The aim of the study was to determine whether a novel computed tomography (CT) postprocessing software technique (CALIPER) is superior to visual CT scoring as judged by functional correlations in idiopathic pulmonary fibrosis (IPF).
A total of 283 consecutive patients with IPF had CT parenchymal patterns evaluated quantitatively with CALIPER and by visual scoring. These 2 techniques were evaluated against: forced expiratory volume in 1 second (FEV1), forced vital capacity (FVC), diffusing capacity for carbon monoxide (DLco), carbon monoxide transfer coefficient (Kco), and a composite physiological index (CPI), with regard to extent of interstitial lung disease (ILD), extent of emphysema, and pulmonary vascular abnormalities.
CALIPER-derived estimates of ILD extent demonstrated stronger univariate correlations than visual scores for most pulmonary function tests (PFTs): (FEV1: CALIPER R2=0.29, visual R2=0.18; FVC: CALIPER R2=0.41, visual R2=0.27; DLco: CALIPER R2=0.31, visual R2=0.35; CPI: CALIPER R2=0.48, visual R2=0.44). Correlations between CT measures of emphysema extent and PFTs were weak and did not differ significantly between CALIPER and visual scoring. Intriguingly, the pulmonary vessel volume provided similar correlations to total ILD extent scored by CALIPER for FVC, DLco, and CPI (FVC: R2=0.45; DLco: R2=0.34; CPI: R2=0.53).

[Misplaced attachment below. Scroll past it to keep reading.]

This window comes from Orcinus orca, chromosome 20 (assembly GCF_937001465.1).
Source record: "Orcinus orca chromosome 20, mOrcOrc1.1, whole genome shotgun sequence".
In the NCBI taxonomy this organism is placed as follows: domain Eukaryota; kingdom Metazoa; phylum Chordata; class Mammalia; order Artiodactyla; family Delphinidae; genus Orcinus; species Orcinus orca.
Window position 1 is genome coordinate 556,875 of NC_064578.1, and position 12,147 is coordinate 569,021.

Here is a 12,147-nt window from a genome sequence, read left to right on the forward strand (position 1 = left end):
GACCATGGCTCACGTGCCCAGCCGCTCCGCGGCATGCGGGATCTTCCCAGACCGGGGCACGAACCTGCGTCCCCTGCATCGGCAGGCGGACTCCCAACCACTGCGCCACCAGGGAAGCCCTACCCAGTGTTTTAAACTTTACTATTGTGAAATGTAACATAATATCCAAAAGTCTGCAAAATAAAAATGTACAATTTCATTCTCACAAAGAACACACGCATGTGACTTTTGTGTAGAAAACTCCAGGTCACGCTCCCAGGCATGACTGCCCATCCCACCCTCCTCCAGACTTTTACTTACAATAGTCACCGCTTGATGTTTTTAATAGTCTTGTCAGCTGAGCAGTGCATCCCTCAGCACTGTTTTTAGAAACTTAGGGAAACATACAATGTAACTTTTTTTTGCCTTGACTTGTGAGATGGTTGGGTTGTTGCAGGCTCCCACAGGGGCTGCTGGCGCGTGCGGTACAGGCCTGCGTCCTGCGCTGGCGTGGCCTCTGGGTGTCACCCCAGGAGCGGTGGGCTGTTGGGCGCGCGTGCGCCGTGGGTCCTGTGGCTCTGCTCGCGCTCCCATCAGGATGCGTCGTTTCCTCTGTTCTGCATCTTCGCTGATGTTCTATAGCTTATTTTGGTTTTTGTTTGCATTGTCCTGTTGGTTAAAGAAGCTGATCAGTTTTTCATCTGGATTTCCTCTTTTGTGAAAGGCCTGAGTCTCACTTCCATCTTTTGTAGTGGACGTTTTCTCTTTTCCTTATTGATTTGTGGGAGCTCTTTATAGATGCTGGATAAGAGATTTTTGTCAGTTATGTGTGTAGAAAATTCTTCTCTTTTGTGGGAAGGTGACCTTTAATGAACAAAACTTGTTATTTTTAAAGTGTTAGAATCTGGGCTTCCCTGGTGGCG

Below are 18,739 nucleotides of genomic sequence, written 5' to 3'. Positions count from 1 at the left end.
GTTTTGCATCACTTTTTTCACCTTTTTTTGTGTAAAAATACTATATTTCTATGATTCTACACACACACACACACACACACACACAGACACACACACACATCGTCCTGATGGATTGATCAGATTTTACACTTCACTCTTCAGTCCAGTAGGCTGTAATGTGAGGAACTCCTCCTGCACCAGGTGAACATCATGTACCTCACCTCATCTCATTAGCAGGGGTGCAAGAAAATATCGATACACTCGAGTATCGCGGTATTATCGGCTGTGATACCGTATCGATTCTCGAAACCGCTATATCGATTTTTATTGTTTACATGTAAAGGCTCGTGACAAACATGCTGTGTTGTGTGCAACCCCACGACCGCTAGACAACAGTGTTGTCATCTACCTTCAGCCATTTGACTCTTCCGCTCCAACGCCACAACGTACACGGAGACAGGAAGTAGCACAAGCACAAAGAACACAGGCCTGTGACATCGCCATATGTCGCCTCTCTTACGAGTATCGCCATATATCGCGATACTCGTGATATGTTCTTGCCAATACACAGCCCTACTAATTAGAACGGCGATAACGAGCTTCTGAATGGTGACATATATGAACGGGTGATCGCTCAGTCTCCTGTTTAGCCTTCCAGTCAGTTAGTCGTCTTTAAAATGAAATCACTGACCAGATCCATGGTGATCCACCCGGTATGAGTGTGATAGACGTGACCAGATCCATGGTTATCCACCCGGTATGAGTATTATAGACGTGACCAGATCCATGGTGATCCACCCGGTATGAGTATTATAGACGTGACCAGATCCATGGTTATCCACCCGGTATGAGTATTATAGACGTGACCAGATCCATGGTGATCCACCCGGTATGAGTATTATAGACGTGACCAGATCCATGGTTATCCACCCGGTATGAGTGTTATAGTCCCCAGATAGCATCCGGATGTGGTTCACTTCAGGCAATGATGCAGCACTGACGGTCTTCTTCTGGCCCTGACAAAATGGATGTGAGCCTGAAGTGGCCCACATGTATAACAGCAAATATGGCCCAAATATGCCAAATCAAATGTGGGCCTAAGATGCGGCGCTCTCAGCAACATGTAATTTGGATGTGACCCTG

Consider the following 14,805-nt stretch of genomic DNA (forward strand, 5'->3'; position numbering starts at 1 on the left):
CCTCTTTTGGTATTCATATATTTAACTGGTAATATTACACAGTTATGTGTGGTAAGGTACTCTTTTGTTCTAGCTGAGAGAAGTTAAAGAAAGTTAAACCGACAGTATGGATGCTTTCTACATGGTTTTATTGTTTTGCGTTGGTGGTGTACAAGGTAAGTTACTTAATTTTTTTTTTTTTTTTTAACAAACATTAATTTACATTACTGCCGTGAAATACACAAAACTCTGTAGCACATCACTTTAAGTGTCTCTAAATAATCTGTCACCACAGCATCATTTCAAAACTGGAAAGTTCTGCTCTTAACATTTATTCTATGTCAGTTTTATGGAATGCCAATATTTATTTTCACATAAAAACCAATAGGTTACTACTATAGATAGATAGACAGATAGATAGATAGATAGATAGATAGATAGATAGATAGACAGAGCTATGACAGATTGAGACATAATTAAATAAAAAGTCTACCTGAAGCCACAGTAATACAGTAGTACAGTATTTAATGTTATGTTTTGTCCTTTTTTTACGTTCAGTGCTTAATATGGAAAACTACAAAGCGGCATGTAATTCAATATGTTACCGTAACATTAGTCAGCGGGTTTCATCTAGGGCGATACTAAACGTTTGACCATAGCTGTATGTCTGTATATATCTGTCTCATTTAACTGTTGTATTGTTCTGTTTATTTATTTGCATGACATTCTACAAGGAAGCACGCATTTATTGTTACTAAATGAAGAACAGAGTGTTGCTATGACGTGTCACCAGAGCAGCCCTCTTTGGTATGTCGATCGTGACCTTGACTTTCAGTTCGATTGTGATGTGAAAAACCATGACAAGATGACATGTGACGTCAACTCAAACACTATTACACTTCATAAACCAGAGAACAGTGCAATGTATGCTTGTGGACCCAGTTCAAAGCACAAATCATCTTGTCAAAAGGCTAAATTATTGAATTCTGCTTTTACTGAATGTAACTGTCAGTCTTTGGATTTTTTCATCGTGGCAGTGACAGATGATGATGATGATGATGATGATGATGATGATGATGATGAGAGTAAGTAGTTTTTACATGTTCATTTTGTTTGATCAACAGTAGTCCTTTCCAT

CALIPER was superior to visual scoring as validated by functional correlations with PFTs. The pulmonary vessel volume, a novel CALIPER CT parameter with no visual scoring equivalent, has the potential to be a CT feature in the assessment of patients with IPF and requires further exploration.
Supplemental Digital Content is available in the text.
*Department of Radiology
§Interstitial Lung Disease Unit, Royal Brompton Hospital, Royal Brompton and Harefield NHS Foundation Trust, London, UK
†Division of Radiology
‡Department of Physiology and Biomedical Engineering, Mayo Clinic Rochester, Rochester, MN
Brian J. Bartholmai, Ronald Karwoski, and Srinivasan Rajagopalan have a patent: systems and method for analyzing in vivo tissue volumes using medical imaging data. Licensed to Imbio, LLC. Mayo Clinic has received royalties from Imbio, LCC toward licensing CALIPER. Simon L.F. Walsh receives speaker fees from Boehringer Ingelheim. Athol U. Wells receives advisory and/or speaker fees from Intermune, Boehringer Ingelheim, Gilead, MSD, Roche, Bayer, and Chiesi. David M. Hansell receives consultancy fees from AstraZeneca, Intermune, Boehringer Ingelheim, Sanofi, Glaxo Smith Kline, and Roche and an educational website development subsidy from Intermune. The remaining authors declare no conflicts of interest.
Correspondence to: Joseph Jacob, FRCR, Department of Radiology, Royal Brompton Hospital, Sydney Street, London SW3 6NP, UK (e-mail: firstname.lastname@example.org).